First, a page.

With her groundbreaking 1988 memoir Nothing to Declare, Mary Morris created a new and singularly feminist genre of travel writing. Mary loves to travel alone, and her travel memoirs center on the solo experience of journeys taken—in Central America, through Southern California, down the Mississippi River, and across Mongolia from Beijing to Berlin. Now the series continues with All the Way to the Tigers, a newly published chronicle of Mary’s search for tigers in India and of her quest to understand the elusive and solitary spirit within that propels her on her many journeys through the world alone.
During our conversation, Mary hinted that this might be the last title in her solo travel series, but that won’t make a dent in her literary momentum. She is also a prolific fiction writer. Her many acclaimed novels include Gateway to the Moon and The Jazz Palace, for which she was awarded the 2016 Anisfield-Wolf Award in fiction, as well as three story collections.
Given Morris’s background, it seemed natural to discuss how we tell different types of stories and how her structural approach shifts when moving from fiction to memoir.
The Rumpus: All the Way to the Tigers is your fifth solo travel memoir, and like the others, it weaves together the inner and outer journeys in a very purposeful way. In this book, the interior story involves your recovery from a brutal injury, but it also has a great deal to do with your parents. By the end, both the inner and outer journeys resonate as intrinsic elements of the overarching story of your quest to sight a tiger in India.
So, my first question is: at what point do you identify the interior journey that will run through your memoirs? Is it the circumstance that propels you to take a particular trip, or is it a thread that you only discover through the process of writing?
Mary Morris: It is definitely a thread that I only discover through the process of writing. I never set out saying, here’s my inner journey and how does it connect to the actual journey I am taking. In this book, for example, I knew that I wanted to go to India and look for tigers, but I had no idea that it would enable me to write about some things I’ve never written about before, such as my father’s anger. It’s a very organic process really. When I learned that tigers are afraid of anything white (because whiteness does not exist in their world) and that the maharajas flushed tigers out of the jungle by sewing sheets together, I started to think about the writer and the whiteness of the blank page, and then I remembered about that moment when my father taught me how to write my name. So it’s not linear. I write the same way I travel. Basically, with no itinerary, no road maps. Detours are always welcome.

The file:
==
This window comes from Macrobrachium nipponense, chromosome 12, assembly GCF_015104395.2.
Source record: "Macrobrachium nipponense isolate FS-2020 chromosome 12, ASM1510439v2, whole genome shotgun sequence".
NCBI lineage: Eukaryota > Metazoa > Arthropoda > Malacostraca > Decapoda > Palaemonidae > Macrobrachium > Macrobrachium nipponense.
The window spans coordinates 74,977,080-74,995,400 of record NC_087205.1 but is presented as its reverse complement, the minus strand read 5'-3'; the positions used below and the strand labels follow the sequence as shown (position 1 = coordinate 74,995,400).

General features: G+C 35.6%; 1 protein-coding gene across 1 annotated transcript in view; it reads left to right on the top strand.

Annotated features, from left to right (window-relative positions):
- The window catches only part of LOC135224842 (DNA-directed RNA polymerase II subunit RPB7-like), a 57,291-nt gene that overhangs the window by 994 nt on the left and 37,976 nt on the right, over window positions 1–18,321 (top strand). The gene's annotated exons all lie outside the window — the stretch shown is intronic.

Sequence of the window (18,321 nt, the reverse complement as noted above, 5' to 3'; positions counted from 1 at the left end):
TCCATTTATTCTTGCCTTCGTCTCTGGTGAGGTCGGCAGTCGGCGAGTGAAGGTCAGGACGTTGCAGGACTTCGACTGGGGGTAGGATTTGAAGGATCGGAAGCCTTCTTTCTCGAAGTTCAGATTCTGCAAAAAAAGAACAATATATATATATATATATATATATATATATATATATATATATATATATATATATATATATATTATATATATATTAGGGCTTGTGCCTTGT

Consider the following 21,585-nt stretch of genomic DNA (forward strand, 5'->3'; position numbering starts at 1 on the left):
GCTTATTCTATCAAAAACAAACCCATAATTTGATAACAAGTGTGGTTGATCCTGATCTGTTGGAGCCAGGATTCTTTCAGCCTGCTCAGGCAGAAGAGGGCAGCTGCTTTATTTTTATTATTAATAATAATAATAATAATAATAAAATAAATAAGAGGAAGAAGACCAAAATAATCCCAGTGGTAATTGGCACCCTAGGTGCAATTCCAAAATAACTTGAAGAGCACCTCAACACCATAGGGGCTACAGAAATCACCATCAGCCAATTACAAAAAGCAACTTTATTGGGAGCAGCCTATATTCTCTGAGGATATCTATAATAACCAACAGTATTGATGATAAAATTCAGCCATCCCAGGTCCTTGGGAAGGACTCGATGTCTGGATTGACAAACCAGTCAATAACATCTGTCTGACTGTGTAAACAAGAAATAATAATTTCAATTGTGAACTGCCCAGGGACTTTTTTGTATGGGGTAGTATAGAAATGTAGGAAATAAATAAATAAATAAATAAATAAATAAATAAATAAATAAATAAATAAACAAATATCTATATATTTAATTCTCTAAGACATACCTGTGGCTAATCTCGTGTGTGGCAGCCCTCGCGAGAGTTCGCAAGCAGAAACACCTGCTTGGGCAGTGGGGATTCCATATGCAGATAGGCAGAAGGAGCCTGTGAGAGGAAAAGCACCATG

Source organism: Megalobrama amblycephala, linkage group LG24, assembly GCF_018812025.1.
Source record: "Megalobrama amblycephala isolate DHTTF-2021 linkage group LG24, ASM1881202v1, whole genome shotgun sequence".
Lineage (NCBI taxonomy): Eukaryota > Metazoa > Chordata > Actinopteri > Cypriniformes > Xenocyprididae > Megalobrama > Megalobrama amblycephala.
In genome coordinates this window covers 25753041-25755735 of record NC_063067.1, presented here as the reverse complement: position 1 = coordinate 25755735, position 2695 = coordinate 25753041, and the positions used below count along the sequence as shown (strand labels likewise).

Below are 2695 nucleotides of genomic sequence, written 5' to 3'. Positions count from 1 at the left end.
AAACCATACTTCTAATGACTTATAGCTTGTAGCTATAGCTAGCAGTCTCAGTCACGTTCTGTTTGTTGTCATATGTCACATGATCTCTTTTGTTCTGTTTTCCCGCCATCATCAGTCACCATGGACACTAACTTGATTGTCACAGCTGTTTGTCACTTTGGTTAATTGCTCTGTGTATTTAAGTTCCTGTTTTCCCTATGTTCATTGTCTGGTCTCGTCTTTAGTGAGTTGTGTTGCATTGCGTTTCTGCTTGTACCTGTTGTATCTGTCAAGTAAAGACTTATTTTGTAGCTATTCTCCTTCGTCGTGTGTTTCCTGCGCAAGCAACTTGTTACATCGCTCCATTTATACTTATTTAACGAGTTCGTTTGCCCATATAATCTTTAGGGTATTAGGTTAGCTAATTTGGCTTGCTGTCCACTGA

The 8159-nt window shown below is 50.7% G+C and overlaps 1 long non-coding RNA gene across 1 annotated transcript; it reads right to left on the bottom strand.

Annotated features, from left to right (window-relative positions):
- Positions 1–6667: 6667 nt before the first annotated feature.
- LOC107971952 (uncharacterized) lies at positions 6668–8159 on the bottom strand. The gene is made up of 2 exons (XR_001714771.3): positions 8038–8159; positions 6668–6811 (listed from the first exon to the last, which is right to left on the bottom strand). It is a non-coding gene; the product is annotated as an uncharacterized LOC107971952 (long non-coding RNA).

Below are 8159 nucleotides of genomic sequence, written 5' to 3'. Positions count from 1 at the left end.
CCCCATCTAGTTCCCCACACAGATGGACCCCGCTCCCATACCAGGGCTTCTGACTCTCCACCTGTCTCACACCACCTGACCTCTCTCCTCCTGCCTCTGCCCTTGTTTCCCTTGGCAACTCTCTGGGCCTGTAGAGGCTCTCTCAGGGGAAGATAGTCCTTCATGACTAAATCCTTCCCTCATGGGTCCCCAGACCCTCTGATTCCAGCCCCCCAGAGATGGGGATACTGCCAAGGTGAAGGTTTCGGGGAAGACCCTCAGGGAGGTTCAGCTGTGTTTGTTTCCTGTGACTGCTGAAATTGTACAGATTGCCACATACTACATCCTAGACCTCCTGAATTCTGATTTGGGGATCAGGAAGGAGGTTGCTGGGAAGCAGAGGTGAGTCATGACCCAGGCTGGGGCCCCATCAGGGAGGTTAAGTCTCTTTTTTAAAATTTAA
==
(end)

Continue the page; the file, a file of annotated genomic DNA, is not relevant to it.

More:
Rumpus: Fascinating! This reminds me of the famous Doctorow quote: “Writing is like driving at night in the fog. You can only see as far as your headlights, but you can make the whole trip that way.”
Morris: I’ve always loved that Doctorow quote. It’s so true.
Rumpus: You’ve said that you see your memoirs as having more of an arc than a plot. Could you elaborate on that?
Morris: Well, this might get us in the weeds here a little, but I think it’s a matter of degrees. Basically, to me a story is made up of scenes, and if you string enough scenes together, especially those that might surprise the reader (and hopefully will!), you’ll have a plot which is linear. One incident leads to the next. This seems true to me in most novels— at least the ones that I enjoy. But an arc is different. You still have the same sense of the story moving forward, but it is more character driven than scene driven.
When I am writing fiction, I am always scene-driven. A leads to B and B leads to… who knows? But the travel writing, in which I am always, for better or worse, the main character in my own story, is about an arc. What mistake is Mary going to make today and where will that take her? Think of a rainbow (in French, un arc en ciel). It has that arc, and it is the journey. A beautiful arc is satisfying, but it doesn’t mean you’re going anywhere. It won’t have the inevitability of a plot.
Rumpus: It seems to me that you’re describing two different paths to discovery. In plots, discovery and insight are reached through events that force characters to make choices and change. In the arc that you’re describing for memoir—and certainly in the arc that unfurls in this memoir—discovery and insight are reached through the associations you make between present and past. It’s not what happens that matters, as it would in a novel, so much as the way you, Mary, process what happens. Do I have this right?
Morris: In terms of plot and arc, yes I think the way you’ve rephrased it makes perfect sense.
Rumpus: I wonder if you’d share with us some of the travel memoirs that have guided you in this realm?